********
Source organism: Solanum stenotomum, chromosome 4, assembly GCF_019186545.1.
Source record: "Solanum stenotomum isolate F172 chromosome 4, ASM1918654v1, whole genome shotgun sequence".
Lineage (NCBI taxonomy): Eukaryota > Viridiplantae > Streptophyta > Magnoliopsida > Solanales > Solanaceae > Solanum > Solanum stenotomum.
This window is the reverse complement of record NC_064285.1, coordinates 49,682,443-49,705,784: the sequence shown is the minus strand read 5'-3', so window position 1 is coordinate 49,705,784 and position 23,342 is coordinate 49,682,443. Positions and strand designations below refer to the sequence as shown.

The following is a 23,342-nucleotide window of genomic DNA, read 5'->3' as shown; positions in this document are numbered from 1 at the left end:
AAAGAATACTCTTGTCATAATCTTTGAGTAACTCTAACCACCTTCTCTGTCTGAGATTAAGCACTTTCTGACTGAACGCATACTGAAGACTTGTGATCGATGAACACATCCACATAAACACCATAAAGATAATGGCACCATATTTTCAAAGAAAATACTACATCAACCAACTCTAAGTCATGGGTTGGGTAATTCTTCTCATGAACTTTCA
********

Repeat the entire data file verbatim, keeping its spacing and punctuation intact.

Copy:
Source organism: Solanum stenotomum, chromosome 4, assembly GCF_019186545.1.
Source record: "Solanum stenotomum isolate F172 chromosome 4, ASM1918654v1, whole genome shotgun sequence".
Lineage (NCBI taxonomy): Eukaryota > Viridiplantae > Streptophyta > Magnoliopsida > Solanales > Solanaceae > Solanum > Solanum stenotomum.
This window is the reverse complement of record NC_064285.1, coordinates 49,682,443-49,705,784: the sequence shown is the minus strand read 5'-3', so window position 1 is coordinate 49,705,784 and position 23,342 is coordinate 49,682,443. Positions and strand designations below refer to the sequence as shown.

The following is a 23,342-nucleotide window of genomic DNA, read 5'->3' as shown; positions in this document are numbered from 1 at the left end:
AAAGAATACTCTTGTCATAATCTTTGAGTAACTCTAACCACCTTCTCTGTCTGAGATTAAGCACTTTCTGACTGAACGCATACTGAAGACTTGTGATCGATGAACACATCCACATAAACACCATAAAGATAATGGCACCATATTTTCAAAGAAAATACTACATCAACCAACTCTAAGTCATGGGTTGGGTAATTCTTCTCATGAACTTTCA